Classroom Activities

  1. How important are inaugural addresses to contemporary American politics? What purposes do they serve? What do you remember about the inaugural addresses you’ve seen or read, and what do you feel makes an inaugural address memorable?
  2. Jefferson spent the first paragraph of his First Inaugural Address expressing his humility, even suggesting that the task was beyond his talents and that he approached the job with anxiety. Do you think this was a sincere concern or a rhetorical strategy? Why do you think he spent so much time expressing humility? As a rhetorical strategy, would this be effective in modern inaugural addresses? Why or why not? Is it prudent for modern political leaders to ask for help and encouragement, as Jefferson did?

Student Research

  1. One of the most important lines in Jefferson’s First Inaugural was: “We are all Republicans, we are all Federalists.” Research the differences between these two major political parties in the early 1800s. What issues defined and divided the parties of that day? What do you think Jefferson meant by this famous statement, and why did he say it?
  2. In his First Inaugural, Jefferson declared that religious intolerance had been banished “from our land.” Was that really true in 1800, or were only certain religions tolerated? Research Jefferson’s religious background and discuss why he thought it important to emphasize religious tolerance in his First Inaugural.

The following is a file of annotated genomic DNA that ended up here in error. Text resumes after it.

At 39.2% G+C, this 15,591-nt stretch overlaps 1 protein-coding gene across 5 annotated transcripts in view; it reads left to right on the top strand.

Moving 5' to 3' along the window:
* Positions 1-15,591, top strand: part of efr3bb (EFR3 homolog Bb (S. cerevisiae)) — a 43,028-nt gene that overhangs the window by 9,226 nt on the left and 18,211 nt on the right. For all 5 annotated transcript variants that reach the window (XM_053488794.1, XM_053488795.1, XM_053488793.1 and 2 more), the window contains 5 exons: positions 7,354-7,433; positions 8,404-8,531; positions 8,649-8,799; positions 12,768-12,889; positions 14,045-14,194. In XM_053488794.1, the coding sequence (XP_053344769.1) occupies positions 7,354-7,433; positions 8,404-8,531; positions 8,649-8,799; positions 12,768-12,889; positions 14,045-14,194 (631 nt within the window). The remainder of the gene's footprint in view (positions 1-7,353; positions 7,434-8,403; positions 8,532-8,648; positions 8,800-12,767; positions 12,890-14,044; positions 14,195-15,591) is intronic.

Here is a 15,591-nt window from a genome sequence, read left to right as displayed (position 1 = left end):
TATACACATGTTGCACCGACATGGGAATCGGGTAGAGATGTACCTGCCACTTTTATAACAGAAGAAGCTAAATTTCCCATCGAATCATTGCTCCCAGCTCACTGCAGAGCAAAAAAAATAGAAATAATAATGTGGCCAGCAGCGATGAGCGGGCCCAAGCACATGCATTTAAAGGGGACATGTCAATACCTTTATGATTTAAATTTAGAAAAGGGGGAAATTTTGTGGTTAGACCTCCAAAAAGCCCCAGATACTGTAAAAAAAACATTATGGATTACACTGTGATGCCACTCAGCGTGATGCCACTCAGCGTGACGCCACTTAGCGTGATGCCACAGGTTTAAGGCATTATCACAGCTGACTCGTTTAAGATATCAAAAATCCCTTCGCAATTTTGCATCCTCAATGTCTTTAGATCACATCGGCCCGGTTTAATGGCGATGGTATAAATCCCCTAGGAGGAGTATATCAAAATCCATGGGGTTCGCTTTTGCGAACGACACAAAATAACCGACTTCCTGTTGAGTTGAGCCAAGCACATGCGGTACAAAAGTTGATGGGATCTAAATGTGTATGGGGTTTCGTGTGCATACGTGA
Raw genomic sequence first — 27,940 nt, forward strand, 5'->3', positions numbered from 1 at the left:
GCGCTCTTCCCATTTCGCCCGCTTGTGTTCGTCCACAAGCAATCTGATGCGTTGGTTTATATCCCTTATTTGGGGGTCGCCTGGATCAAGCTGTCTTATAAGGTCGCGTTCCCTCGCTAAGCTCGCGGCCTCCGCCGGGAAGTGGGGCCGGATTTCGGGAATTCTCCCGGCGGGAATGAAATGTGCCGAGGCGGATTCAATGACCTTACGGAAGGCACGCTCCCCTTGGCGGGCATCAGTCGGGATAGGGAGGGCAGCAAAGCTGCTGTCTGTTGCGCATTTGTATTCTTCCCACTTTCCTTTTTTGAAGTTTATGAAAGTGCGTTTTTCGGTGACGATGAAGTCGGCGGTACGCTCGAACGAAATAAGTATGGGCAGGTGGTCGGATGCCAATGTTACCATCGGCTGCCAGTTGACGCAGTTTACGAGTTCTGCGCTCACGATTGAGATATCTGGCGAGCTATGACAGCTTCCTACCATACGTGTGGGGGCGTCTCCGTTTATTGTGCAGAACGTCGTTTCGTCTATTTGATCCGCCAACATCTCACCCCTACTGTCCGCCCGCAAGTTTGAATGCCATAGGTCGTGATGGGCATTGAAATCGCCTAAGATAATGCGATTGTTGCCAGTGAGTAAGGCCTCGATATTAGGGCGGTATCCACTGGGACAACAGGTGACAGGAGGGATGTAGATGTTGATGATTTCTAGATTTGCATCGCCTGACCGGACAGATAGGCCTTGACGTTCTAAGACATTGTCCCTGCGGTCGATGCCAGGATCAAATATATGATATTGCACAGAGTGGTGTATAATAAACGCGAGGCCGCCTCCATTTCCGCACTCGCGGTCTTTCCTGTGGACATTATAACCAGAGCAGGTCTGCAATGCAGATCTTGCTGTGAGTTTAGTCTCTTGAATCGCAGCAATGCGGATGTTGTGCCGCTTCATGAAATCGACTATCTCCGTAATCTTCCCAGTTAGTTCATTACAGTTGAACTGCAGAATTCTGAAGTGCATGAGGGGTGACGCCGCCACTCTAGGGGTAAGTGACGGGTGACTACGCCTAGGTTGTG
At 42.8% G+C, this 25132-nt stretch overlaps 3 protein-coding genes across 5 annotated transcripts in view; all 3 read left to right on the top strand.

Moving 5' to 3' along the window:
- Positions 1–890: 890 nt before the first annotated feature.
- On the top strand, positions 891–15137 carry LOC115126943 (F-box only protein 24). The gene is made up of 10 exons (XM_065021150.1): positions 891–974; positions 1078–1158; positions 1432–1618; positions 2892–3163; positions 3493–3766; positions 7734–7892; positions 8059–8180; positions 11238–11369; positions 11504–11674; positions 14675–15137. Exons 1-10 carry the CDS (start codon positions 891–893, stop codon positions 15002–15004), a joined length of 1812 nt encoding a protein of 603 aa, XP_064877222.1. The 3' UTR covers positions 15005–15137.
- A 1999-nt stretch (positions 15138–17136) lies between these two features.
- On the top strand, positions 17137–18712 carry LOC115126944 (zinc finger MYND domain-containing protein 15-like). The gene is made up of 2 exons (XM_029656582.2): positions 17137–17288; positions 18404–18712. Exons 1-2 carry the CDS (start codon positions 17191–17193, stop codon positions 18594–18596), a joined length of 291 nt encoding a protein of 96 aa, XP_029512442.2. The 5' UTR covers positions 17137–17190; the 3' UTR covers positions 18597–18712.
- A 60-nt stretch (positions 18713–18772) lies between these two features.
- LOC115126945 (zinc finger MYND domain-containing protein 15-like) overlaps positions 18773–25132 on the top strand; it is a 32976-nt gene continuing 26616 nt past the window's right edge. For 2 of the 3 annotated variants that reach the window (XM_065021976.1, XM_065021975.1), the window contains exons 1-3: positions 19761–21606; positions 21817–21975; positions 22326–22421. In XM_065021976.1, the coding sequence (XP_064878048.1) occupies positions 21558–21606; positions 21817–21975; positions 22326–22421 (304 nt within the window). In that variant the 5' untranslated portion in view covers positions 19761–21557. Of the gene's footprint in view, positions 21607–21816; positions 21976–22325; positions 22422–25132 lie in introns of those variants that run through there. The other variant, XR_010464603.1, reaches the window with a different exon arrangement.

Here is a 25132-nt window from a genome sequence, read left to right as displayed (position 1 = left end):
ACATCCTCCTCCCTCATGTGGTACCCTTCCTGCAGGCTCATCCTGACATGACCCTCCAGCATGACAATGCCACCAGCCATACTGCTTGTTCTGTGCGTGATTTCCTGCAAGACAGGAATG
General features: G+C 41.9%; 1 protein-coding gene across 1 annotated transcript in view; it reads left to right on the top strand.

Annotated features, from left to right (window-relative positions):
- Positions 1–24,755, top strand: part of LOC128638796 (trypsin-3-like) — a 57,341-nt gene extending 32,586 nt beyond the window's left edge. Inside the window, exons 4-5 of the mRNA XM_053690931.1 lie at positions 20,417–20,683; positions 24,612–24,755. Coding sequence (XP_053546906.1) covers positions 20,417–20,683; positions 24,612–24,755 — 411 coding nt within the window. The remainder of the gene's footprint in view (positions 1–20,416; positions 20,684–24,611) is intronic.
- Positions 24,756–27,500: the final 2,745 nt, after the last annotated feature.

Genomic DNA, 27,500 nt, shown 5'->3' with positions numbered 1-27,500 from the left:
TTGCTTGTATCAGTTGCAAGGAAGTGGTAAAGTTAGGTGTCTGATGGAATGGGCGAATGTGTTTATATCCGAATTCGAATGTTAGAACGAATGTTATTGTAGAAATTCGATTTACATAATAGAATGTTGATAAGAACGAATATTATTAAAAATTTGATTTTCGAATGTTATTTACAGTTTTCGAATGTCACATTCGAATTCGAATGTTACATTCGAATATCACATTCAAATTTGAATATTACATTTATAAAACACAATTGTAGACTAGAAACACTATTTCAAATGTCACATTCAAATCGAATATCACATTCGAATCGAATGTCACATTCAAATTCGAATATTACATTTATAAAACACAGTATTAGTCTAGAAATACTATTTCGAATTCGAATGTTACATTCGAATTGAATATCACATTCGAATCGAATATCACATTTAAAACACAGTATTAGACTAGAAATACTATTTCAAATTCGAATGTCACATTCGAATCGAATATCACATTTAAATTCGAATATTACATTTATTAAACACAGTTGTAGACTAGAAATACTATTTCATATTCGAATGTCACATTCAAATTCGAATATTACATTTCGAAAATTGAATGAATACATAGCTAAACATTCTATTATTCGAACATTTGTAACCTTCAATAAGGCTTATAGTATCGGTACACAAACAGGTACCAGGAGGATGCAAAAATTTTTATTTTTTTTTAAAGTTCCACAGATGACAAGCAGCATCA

3. Jefferson argued that the nation should have “honest friendship” with all nations but “entangling alliances with none.” Research what Jefferson meant by entangling alliances. And why did he emphasize that issue in his First Inaugural?  What would Jefferson think about today’s alliances, like the Organization of American States (OAS) or NATO?  Would he consider those “entangling alliances”?

Citizenship Resources

  1. Some trace the modern-day Democratic Party to Jefferson’s Republicans, although clearly there are both similarities and differences. What similarities do you see between Jefferson’s Republicans and today’s Democrats? Would Jefferson also approve of some of the ideas now championed by Republicans?
  2. In the second paragraph of his First Inaugural, Jefferson emphasized the importance of unity, creating common ground, and harmony. Why would he spend so much of his speech on these ideas? Do you think that it is important for modern presidents to emphasize unity after a contentious campaign?
  3. Continuing with the theme of unity, compare Jefferson’s First Inaugural with both Donald Trump’s and Joe Biden’s inaugural addresses. Do Trump or Biden try to create unity after contentious elections? Find specific examples of Trump and/or Biden using unifying or divisive language.
  4. Does Jefferson’s theme of religious tolerance still resonate today? Is it still an important issue in presidential rhetoric today? Can you think of any recent presidents who have emphasized religious tolerance, and what incidents, controversies, or problems have raised the issue of religious tolerance in recent years?